What to do:

1.Negotiate deals with the landlord to reduce the rent.

2.Know your state rules on lease termination. Some states allow tenants to terminate leases.

3.Get bankruptcy protection under The Coronavirus Aid, Relief, and Economic Security (CARES) Act. 

5. Unpaid business loan

Small business owners are in massive debt due to the economic crisis. They are facing the threat of closing down due to unpaid business loans. The fear of losing collateral like homes and cars is visible. Federal government funds were unable to reach many business owners who needed them. So, banks are sending legal notices to ensure they get their money back.

What to do:

1.Filing bankruptcy is the only option in the absence of assets.

2.Seek professional debt relief help to settle the business loan.

3.Try to get your Paycheck Protection Program (PPP) loan forgiven. 

6. Insurance claim denial

Businesses are dealing with legal issues when asking for business interruption coverage claims. Insurance companies are denying the coverage. Here, seeking lawsuits to clarify the insurance claims is the only option left.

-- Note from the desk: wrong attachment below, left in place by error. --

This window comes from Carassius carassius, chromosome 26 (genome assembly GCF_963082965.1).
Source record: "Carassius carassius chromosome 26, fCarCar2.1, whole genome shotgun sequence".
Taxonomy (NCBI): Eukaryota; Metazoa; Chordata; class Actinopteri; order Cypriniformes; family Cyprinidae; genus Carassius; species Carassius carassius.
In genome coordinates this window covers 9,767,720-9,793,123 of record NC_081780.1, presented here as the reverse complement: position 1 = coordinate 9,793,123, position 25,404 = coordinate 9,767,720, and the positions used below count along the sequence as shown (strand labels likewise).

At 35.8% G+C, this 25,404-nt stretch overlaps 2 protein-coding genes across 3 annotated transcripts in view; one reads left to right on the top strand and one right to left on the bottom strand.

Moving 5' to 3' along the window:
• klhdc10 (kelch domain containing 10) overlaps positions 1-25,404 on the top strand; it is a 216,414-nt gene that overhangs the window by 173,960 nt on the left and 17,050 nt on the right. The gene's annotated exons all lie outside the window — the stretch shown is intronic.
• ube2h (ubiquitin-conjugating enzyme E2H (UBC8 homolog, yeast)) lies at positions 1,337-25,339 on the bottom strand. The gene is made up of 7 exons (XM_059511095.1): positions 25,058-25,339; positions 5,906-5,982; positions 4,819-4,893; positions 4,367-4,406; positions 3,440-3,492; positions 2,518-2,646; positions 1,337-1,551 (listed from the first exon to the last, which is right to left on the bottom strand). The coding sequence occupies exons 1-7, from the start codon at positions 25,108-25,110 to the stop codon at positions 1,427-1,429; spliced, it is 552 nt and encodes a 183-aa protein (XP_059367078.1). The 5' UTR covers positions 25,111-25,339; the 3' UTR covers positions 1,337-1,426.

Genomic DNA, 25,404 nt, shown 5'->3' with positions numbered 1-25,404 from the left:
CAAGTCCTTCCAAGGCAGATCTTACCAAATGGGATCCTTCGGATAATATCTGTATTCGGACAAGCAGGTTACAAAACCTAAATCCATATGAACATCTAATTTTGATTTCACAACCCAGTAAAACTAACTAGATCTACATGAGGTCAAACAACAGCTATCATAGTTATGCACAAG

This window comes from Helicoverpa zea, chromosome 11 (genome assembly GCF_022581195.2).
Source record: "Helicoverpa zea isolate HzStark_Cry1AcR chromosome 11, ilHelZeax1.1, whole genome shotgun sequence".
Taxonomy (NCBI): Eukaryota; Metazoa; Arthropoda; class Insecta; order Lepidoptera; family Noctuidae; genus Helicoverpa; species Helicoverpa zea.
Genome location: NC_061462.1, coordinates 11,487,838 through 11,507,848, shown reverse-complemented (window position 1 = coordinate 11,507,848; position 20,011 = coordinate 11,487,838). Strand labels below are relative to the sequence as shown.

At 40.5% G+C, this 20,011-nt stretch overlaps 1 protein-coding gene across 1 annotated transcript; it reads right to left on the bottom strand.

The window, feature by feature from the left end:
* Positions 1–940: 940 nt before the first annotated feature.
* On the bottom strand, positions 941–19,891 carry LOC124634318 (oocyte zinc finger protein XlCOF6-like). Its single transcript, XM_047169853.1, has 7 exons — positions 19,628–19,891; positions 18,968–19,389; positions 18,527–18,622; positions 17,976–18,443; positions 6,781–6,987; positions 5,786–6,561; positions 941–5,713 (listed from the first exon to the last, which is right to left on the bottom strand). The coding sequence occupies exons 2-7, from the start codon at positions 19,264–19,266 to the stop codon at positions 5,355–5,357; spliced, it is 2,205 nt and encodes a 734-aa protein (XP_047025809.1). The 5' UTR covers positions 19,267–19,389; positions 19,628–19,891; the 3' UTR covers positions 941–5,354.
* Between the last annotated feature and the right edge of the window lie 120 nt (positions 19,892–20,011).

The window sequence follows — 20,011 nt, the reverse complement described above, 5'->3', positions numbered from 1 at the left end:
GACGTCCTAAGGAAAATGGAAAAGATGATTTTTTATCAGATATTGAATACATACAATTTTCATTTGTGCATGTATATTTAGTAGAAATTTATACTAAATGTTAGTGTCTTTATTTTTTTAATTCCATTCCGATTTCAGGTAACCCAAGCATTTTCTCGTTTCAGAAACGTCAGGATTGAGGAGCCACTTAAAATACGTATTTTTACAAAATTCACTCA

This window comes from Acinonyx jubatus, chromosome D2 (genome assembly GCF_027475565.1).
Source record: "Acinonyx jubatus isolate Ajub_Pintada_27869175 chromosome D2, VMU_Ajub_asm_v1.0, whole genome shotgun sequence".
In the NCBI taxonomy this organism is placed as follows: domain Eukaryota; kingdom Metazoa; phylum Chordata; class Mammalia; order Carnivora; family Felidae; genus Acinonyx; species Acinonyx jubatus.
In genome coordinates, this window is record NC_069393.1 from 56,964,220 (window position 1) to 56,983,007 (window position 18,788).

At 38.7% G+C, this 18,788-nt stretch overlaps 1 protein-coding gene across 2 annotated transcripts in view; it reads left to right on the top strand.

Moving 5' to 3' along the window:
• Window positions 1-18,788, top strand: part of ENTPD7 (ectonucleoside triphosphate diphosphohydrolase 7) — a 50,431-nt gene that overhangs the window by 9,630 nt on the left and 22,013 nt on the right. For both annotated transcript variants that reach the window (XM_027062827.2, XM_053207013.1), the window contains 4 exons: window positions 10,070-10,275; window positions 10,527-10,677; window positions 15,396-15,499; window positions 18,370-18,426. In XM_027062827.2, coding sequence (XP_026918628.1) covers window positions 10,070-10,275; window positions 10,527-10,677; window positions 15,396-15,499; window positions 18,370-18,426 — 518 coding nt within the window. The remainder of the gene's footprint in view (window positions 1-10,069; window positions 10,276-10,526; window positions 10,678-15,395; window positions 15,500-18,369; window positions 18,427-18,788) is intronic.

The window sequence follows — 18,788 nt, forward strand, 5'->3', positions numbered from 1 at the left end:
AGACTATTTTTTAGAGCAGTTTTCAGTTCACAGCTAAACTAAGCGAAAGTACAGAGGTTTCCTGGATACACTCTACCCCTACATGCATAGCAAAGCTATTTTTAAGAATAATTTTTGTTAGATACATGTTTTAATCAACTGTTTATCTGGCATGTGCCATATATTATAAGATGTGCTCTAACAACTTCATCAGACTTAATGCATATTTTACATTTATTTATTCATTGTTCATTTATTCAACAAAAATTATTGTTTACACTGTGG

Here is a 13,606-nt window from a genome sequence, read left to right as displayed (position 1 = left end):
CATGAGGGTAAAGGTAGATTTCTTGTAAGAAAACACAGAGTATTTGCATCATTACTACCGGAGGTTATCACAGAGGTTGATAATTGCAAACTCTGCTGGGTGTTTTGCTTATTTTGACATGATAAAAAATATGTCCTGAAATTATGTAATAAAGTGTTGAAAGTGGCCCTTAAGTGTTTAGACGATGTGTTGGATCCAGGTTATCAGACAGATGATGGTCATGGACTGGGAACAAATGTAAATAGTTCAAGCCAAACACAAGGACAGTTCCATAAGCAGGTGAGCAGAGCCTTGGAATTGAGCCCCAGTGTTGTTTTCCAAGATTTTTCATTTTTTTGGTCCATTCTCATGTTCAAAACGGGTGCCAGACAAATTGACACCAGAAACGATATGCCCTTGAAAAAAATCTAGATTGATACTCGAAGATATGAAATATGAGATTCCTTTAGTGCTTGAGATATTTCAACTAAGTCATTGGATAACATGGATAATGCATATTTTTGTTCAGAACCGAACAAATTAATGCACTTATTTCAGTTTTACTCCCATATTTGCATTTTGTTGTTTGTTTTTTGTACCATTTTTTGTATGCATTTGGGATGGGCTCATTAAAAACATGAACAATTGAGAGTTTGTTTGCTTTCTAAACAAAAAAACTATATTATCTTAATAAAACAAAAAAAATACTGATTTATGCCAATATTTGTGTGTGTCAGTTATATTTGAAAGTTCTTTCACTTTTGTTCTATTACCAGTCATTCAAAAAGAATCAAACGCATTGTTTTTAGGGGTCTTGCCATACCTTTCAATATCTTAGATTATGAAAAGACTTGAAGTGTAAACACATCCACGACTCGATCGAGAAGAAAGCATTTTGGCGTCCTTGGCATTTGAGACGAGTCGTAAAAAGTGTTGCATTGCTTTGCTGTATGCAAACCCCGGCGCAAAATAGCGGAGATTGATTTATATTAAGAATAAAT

What to do:

1.Review the notice of denial to know the reasons for the denial of coverage.

2.Recheck your insurance policy based on the reason given for your business insurance claim denial.

3.Prepare a response stating your arguments for claims based on the insurance policy’s terms and the current situation.

4.Discuss your business insurance claim denial with a lawyer.

5.Sue the company in civil court in case of refusal of payment. 

7. Data breach

Cyberattacks are putting small businesses at risk. Hackers are using tricks to snatch companies’ money. Phishing schemes are also a new concern for business owners. Many businesses are failing to safeguard the sensitive details of their customers. As a result, companies are facing severe legal repercussions.

What to do:

1. Implement the right policies and procedures.